Turnout in Tuesday’s presidential election will probably fall below the levels of 2008 and 2004 based on voter registration trends, according to a longtime analyst of American voting behavior.
Curtis Gans, director of the Center for the Study of the American Electorate, estimated that 56 percent to 58 percent of eligible citizens will vote this year, down from 62.3 percent in 2008 and 60.6 percent in 2004.
Gans, in a study done in conjunction with the Bipartisan Policy Center, analyzed voter registration data this year and compared them with prior presidential cycles. The study found the percentage of citizens who are registered to vote “likely slipped moderately” from the prior two cycles.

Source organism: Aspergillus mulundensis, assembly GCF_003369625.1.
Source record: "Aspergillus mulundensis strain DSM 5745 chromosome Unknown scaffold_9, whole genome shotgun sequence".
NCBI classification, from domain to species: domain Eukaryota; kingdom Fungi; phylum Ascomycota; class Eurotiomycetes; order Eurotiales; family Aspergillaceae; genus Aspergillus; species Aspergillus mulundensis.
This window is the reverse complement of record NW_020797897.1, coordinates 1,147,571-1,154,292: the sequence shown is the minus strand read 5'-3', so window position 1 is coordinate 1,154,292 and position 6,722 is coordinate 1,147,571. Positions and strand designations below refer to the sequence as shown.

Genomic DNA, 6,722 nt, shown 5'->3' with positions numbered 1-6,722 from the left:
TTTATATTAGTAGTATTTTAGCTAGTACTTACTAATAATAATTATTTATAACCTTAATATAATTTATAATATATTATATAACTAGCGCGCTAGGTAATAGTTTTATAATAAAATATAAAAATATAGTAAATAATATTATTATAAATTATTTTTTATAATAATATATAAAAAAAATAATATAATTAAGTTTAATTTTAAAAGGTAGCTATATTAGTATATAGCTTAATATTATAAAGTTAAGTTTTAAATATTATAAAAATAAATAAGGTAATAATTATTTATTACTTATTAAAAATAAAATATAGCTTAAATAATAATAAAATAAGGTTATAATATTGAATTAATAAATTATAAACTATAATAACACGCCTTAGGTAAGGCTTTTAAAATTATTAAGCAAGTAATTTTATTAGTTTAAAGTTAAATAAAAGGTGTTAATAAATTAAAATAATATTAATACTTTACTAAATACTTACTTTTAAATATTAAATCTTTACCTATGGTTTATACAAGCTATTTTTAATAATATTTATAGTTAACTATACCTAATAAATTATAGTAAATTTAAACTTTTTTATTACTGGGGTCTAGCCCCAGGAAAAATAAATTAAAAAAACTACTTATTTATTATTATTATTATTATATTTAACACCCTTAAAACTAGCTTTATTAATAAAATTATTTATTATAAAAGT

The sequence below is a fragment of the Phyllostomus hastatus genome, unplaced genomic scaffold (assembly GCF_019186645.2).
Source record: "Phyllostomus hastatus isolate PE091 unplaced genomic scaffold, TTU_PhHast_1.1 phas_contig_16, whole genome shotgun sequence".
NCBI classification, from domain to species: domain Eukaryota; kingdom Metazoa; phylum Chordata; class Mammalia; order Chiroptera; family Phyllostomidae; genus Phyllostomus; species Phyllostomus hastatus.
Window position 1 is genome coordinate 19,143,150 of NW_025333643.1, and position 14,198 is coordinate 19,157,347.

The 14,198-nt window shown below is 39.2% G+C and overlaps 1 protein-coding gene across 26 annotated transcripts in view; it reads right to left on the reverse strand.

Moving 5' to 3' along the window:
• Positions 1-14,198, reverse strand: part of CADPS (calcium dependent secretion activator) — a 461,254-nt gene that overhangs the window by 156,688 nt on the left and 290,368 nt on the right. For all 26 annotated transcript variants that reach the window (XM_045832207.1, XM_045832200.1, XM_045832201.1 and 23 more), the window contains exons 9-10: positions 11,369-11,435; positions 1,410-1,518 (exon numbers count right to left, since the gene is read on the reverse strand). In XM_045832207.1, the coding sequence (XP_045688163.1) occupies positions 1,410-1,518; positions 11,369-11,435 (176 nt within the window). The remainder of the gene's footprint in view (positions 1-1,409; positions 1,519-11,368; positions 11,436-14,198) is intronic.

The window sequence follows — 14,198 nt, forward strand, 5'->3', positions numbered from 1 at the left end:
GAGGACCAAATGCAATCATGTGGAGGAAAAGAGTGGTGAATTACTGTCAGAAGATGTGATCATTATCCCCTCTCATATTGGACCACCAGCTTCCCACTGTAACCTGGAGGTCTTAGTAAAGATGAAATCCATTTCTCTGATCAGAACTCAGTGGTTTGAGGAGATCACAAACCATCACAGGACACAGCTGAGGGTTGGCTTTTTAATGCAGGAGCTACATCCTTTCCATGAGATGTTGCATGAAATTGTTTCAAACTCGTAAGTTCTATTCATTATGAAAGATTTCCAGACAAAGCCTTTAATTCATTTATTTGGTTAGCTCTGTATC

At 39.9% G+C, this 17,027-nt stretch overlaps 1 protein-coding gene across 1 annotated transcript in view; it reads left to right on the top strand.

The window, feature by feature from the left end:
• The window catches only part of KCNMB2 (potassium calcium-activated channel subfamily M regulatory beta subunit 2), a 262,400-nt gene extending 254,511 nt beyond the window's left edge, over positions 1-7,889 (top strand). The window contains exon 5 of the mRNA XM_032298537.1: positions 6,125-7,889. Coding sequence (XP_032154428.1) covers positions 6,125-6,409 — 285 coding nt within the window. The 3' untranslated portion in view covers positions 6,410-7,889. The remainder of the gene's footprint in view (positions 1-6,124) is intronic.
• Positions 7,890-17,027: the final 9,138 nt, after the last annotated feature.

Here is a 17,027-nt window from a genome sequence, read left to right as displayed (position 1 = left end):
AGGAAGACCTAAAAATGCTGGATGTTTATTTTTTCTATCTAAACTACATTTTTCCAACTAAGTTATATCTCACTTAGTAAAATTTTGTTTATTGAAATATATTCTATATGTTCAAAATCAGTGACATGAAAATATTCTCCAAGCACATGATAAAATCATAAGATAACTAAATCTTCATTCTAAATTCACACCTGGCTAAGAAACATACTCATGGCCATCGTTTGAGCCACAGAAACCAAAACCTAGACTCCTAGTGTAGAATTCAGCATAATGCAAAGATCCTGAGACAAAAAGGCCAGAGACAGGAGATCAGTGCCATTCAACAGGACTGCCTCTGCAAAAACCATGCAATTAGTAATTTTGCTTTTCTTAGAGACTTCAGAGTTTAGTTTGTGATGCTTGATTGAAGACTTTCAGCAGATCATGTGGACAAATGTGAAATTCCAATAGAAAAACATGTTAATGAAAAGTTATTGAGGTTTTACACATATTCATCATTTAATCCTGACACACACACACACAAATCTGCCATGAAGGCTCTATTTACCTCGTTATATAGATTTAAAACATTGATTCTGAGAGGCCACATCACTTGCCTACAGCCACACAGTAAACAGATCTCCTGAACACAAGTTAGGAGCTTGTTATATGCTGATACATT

Based on Gans’s projections, somewhere between 123 million and 127 million ballots will be cast when the polls close on Tuesday. That would be down from 131 million in 2008 but more than the 122 million in 2004, when there were 17 million fewer persons eligible to vote. Gans also said that so-called convenience laws that make it easier to vote — such as same-day registration and early in-person voting — have had a neutral overall effect on participation.